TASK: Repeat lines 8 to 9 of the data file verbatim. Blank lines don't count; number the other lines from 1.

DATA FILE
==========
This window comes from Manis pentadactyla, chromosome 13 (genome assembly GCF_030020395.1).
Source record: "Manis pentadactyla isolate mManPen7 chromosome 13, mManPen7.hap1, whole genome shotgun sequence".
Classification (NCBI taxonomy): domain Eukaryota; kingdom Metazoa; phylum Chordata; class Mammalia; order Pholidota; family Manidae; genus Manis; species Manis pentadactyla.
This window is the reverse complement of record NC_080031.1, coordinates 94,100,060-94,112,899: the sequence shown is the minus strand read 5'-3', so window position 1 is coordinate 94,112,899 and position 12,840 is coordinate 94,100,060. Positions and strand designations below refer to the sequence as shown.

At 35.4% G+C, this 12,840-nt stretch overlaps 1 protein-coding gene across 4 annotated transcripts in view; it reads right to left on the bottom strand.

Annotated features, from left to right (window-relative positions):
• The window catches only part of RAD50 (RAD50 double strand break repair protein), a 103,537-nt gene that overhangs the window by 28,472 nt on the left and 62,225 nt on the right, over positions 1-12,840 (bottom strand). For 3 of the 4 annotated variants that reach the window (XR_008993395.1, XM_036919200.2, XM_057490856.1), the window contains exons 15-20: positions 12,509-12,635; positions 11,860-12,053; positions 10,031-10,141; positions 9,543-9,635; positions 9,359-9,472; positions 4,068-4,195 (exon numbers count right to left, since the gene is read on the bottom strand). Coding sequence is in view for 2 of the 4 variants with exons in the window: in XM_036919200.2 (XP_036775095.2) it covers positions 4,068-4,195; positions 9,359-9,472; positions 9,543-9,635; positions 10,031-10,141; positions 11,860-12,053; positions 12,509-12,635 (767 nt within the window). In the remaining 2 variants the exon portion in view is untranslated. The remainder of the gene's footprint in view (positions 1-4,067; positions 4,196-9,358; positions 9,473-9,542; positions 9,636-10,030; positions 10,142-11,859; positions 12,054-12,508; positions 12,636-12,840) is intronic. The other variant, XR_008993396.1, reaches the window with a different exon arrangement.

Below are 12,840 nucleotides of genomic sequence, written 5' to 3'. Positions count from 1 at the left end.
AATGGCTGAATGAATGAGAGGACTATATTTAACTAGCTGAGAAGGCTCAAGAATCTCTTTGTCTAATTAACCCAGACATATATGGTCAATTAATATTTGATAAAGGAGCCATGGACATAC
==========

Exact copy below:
Below are 12,840 nucleotides of genomic sequence, written 5' to 3'. Positions count from 1 at the left end.
AATGGCTGAATGAATGAGAGGACTATATTTAACTAGCTGAGAAGGCTCAAGAATCTCTTTGTCTAATTAACCCAGACATATATGGTCAATTAATATTTGATAAAGGAGCCATGGACATAC